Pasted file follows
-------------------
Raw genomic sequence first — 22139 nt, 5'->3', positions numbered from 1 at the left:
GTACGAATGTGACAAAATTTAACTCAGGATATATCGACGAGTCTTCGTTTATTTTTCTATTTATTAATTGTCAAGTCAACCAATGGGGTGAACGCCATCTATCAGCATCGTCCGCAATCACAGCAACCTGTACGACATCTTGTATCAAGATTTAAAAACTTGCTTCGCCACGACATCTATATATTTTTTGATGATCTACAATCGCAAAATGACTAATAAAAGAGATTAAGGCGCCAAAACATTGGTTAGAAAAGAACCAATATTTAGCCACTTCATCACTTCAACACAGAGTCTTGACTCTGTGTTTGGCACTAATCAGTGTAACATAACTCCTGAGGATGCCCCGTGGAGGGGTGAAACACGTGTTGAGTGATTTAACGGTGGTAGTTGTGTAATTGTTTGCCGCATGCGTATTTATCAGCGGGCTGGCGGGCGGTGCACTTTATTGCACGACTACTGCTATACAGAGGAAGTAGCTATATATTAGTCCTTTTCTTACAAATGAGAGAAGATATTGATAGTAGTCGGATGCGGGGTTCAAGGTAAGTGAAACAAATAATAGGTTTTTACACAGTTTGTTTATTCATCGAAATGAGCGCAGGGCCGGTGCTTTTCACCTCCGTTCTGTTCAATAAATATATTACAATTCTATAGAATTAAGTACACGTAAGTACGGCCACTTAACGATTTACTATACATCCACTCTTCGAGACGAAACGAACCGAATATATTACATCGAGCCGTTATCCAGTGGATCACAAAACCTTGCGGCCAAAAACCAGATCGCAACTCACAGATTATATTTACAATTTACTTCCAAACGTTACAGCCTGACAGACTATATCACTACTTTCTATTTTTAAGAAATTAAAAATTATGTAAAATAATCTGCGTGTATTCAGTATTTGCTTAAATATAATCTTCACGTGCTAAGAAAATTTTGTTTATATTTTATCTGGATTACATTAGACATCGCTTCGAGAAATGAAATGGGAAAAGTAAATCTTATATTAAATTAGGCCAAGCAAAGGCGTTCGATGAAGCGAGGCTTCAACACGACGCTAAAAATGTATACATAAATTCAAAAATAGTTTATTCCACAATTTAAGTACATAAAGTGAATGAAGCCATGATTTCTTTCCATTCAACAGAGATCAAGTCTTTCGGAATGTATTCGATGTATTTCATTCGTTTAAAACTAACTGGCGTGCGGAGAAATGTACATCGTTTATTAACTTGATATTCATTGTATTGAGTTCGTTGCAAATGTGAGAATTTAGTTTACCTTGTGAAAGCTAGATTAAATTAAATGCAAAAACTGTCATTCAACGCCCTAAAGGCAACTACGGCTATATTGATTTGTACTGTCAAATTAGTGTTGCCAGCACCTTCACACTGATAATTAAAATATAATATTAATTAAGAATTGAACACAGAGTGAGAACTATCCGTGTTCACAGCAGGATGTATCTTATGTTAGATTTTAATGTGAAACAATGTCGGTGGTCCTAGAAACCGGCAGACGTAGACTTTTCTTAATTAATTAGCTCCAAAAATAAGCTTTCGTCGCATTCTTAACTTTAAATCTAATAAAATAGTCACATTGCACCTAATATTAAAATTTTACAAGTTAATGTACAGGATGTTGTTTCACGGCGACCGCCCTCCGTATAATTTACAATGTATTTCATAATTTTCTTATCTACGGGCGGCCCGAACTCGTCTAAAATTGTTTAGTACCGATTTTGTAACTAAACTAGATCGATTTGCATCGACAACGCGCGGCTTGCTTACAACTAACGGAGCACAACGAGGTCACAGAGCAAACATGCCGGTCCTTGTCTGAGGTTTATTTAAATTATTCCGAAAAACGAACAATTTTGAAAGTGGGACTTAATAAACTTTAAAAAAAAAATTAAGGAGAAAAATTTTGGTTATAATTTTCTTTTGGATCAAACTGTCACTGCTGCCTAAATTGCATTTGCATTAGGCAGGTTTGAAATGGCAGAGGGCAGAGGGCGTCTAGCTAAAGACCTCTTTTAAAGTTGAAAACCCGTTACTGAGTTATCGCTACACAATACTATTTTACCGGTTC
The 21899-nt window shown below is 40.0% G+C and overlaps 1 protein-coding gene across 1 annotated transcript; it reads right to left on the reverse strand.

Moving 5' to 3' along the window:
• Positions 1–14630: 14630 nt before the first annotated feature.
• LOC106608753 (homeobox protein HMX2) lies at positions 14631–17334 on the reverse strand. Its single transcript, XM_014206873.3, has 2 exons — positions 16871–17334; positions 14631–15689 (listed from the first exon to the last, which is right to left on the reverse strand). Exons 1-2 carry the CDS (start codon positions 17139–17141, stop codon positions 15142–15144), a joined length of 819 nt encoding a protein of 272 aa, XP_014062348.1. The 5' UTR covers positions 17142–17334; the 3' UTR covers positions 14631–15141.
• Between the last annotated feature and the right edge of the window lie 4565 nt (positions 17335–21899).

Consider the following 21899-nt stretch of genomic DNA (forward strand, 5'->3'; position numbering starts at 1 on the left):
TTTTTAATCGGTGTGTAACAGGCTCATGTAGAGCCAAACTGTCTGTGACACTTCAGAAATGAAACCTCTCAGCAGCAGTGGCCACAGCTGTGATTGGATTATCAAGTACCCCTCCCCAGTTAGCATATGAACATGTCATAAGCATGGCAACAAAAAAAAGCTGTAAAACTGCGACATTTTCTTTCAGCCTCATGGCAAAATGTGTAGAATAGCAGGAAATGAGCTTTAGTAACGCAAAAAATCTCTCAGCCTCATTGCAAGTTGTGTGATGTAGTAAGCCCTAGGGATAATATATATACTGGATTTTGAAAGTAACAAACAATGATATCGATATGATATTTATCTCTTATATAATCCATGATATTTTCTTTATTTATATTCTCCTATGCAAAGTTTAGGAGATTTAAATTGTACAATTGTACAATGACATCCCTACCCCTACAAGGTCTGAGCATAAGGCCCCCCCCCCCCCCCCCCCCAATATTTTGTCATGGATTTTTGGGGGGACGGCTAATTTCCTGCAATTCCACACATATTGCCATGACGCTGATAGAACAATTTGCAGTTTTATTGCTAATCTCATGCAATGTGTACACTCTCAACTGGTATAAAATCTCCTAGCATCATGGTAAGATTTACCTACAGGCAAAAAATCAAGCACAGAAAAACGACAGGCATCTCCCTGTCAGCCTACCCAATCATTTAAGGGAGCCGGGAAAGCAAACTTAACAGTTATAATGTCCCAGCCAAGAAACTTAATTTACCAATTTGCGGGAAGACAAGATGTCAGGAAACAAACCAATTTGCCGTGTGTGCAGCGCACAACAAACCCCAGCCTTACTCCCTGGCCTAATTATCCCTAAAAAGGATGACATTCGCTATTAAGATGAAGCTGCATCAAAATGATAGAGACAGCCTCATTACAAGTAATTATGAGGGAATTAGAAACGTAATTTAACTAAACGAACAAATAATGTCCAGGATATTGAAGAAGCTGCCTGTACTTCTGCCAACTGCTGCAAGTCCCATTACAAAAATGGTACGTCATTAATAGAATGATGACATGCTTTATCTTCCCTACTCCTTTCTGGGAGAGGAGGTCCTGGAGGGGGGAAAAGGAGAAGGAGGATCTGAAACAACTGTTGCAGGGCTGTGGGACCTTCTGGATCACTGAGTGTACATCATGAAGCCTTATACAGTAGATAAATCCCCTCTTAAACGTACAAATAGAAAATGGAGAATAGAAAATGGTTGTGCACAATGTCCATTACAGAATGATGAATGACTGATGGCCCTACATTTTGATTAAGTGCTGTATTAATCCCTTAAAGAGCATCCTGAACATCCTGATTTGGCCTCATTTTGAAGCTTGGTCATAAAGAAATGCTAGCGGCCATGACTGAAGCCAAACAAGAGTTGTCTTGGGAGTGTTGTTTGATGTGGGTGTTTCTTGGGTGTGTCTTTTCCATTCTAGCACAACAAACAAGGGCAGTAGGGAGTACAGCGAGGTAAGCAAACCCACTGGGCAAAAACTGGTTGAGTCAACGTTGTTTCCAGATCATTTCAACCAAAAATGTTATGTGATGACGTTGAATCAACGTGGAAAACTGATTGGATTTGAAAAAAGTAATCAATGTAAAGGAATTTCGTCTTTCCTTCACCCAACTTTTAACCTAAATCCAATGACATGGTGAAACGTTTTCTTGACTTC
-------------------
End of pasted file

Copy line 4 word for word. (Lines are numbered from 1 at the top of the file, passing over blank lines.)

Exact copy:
Moving 5' to 3' along the window: